Story by Jeremy Beale on 10/30/2017
The vision for the program was established in 1995 by a group of Marine Corps spouses at the National Conference Center in Leesburg, Virginia, with the purpose of creating a Marine Corps 101 program.
However, the primary purpose was creating a program. which empowered new Marine spouses with valuable information and necessary tools to successfully navigate their personal and family lives while their Marines served the country.
The intent was not only to provide Marine Corps spouses with valuable information and tools, but to establish an independent, all-volunteer program that could be sustainable across all Marine installations.
As the program quickly rose as a prevailing force among Marine Corps' family services, L.I.N.K.S. became the universally recognized support structure across the Marine Corps, establishing something that was unseen until thena community system that effectively connected the dots between installations.
This road was not a smooth transition as L.I.N.K.S. did not become an official Marine Corps program until after the success of two pilot programs located at Marine Corps Base Quantico and Marine Corps Air Station Kaneohe Bay, Hawaii.
Before L.I.N.K.S. held a designated place on each base, spouses donated their homes, furniture, televisions, food, toys and coloring books so that the spouses could meet together and conduct classes. Apart from the monetary possessions, spouses also donated their time and energy into volunteering as mentors, teachers, childcare providers and cooks so this small community could thrive in a welcoming setting.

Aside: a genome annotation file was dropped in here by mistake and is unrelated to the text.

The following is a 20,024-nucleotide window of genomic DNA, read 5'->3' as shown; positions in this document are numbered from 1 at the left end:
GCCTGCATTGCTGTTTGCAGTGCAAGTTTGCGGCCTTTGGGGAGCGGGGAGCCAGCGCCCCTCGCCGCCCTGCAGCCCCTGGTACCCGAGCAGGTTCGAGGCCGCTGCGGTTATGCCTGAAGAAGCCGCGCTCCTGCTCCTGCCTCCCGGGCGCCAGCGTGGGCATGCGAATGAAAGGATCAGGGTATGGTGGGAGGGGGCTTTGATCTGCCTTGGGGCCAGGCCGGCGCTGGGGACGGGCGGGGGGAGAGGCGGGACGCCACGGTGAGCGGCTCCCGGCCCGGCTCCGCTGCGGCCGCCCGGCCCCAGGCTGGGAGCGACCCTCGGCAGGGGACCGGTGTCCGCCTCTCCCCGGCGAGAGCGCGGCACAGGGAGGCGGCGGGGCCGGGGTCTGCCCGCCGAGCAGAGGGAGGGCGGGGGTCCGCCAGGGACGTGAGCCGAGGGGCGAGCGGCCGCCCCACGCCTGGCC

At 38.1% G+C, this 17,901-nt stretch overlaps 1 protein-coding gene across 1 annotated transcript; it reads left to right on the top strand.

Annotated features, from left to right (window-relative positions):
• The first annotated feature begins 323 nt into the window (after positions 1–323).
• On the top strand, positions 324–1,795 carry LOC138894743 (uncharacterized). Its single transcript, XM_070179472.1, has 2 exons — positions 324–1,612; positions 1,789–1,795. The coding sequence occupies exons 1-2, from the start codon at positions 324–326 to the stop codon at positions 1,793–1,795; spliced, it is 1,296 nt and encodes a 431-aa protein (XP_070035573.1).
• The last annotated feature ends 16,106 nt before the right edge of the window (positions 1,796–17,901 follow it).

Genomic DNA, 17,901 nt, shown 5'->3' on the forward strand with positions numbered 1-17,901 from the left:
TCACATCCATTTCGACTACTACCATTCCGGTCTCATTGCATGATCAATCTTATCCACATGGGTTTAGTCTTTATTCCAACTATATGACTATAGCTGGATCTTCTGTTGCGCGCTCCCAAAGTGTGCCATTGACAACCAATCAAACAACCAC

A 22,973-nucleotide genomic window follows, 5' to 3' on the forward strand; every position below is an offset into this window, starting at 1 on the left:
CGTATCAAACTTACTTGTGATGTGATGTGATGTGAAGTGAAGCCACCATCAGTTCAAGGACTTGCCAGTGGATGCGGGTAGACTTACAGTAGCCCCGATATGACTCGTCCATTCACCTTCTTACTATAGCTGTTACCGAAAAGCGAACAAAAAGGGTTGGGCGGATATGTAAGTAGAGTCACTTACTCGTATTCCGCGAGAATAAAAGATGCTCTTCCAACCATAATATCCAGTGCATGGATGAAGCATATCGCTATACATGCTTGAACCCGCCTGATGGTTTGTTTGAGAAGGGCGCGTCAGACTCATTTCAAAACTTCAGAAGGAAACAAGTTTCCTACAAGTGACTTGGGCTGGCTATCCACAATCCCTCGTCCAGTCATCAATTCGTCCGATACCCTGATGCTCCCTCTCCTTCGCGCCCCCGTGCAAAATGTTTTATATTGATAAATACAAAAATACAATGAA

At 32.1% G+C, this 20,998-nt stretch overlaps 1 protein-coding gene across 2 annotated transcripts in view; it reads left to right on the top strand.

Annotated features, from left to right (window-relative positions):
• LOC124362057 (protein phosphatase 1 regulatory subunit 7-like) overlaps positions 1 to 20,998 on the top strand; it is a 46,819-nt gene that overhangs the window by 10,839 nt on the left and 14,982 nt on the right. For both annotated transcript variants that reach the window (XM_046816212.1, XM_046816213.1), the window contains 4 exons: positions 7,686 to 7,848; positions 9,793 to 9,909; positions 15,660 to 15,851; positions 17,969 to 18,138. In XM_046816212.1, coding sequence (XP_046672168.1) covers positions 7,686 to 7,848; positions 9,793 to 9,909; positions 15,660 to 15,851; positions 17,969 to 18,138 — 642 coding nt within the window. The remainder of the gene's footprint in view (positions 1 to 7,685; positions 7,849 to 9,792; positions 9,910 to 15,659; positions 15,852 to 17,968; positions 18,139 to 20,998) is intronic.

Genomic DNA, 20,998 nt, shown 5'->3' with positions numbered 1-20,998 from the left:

The founding spouses of the program invested so much to see this dream become a reality until the Marine Corps announced LINKS as an official program in September 1997 at Marine Corps Air Ground Combat Center Twentynine Palms, California.
Susan Braaten, one of the original founders, who marched up to the convention center in Leesburg, was not surprised at how far the program has come.
"L.I.N.K.S. has always been a program that was centered around community and pride in the Marine Corps," Braaten said. "Where it may incorporate much more than spouses now, it is all a part of what L.I.N.K.S. is about connecting the dots between the family and their Marine."
The program now offers workshops for every segment of the family including parents, legal guardians, children and even Marines themselves.
Participants within the program are afforded the opportunity to learn about Marine Corps history, traditions and values while also learning rank structure and local installation resources, services, benefits and Marine promotion and pay.
However, one of the key things, according to Braaten, is that Marine family members learn how to adapt to the Marine lifestyle.
"A spouse will not have a life that is simpleit can be fast-paced, uncertain and at times chaoticnew homes, new schools, long hours and deployment" Braaten said. "Just as the spouses don't know what it's like to be a Marine, the Marines don't know what it is like to be the spouse of a Marine."